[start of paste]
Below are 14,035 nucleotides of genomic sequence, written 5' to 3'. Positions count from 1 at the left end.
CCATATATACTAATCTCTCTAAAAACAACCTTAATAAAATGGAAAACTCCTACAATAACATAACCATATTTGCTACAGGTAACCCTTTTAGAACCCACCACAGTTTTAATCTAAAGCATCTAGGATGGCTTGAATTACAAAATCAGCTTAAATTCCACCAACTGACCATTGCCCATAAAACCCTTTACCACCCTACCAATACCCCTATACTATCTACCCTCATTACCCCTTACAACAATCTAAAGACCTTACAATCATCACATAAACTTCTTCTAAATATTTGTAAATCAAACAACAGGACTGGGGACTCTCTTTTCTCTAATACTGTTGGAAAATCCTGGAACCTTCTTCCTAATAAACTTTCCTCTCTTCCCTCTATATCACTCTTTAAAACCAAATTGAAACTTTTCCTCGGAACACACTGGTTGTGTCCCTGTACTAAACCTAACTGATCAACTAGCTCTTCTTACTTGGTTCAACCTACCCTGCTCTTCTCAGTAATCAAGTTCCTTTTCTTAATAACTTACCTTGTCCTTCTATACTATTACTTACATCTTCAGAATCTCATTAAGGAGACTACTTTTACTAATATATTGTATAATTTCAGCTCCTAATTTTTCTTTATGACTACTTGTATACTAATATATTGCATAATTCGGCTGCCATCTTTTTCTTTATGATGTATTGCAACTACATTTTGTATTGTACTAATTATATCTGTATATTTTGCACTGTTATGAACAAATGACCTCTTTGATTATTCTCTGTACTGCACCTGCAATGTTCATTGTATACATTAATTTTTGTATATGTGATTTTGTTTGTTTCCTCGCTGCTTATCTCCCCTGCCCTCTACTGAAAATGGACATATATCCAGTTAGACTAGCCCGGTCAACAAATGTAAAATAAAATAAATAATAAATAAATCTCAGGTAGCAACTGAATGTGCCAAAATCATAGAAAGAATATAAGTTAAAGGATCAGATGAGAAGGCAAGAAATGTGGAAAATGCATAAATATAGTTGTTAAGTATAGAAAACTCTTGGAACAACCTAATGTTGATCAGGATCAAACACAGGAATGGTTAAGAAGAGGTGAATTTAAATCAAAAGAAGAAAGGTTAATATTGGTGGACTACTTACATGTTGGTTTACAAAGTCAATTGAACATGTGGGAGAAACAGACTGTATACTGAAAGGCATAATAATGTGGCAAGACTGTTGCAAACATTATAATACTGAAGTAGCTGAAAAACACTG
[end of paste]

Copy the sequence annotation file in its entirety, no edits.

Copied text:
Below are 14,035 nucleotides of genomic sequence, written 5' to 3'. Positions count from 1 at the left end.
CCATATATACTAATCTCTCTAAAAACAACCTTAATAAAATGGAAAACTCCTACAATAACATAACCATATTTGCTACAGGTAACCCTTTTAGAACCCACCACAGTTTTAATCTAAAGCATCTAGGATGGCTTGAATTACAAAATCAGCTTAAATTCCACCAACTGACCATTGCCCATAAAACCCTTTACCACCCTACCAATACCCCTATACTATCTACCCTCATTACCCCTTACAACAATCTAAAGACCTTACAATCATCACATAAACTTCTTCTAAATATTTGTAAATCAAACAACAGGACTGGGGACTCTCTTTTCTCTAATACTGTTGGAAAATCCTGGAACCTTCTTCCTAATAAACTTTCCTCTCTTCCCTCTATATCACTCTTTAAAACCAAATTGAAACTTTTCCTCGGAACACACTGGTTGTGTCCCTGTACTAAACCTAACTGATCAACTAGCTCTTCTTACTTGGTTCAACCTACCCTGCTCTTCTCAGTAATCAAGTTCCTTTTCTTAATAACTTACCTTGTCCTTCTATACTATTACTTACATCTTCAGAATCTCATTAAGGAGACTACTTTTACTAATATATTGTATAATTTCAGCTCCTAATTTTTCTTTATGACTACTTGTATACTAATATATTGCATAATTCGGCTGCCATCTTTTTCTTTATGATGTATTGCAACTACATTTTGTATTGTACTAATTATATCTGTATATTTTGCACTGTTATGAACAAATGACCTCTTTGATTATTCTCTGTACTGCACCTGCAATGTTCATTGTATACATTAATTTTTGTATATGTGATTTTGTTTGTTTCCTCGCTGCTTATCTCCCCTGCCCTCTACTGAAAATGGACATATATCCAGTTAGACTAGCCCGGTCAACAAATGTAAAATAAAATAAATAATAAATAAATCTCAGGTAGCAACTGAATGTGCCAAAATCATAGAAAGAATATAAGTTAAAGGATCAGATGAGAAGGCAAGAAATGTGGAAAATGCATAAATATAGTTGTTAAGTATAGAAAACTCTTGGAACAACCTAATGTTGATCAGGATCAAACACAGGAATGGTTAAGAAGAGGTGAATTTAAATCAAAAGAAGAAAGGTTAATATTGGTGGACTACTTACATGTTGGTTTACAAAGTCAATTGAACATGTGGGAGAAACAGACTGTATACTGAAAGGCATAATAATGTGGCAAGACTGTTGCAAACATTATAATACTGAAGTAGCTGAAAAACACTG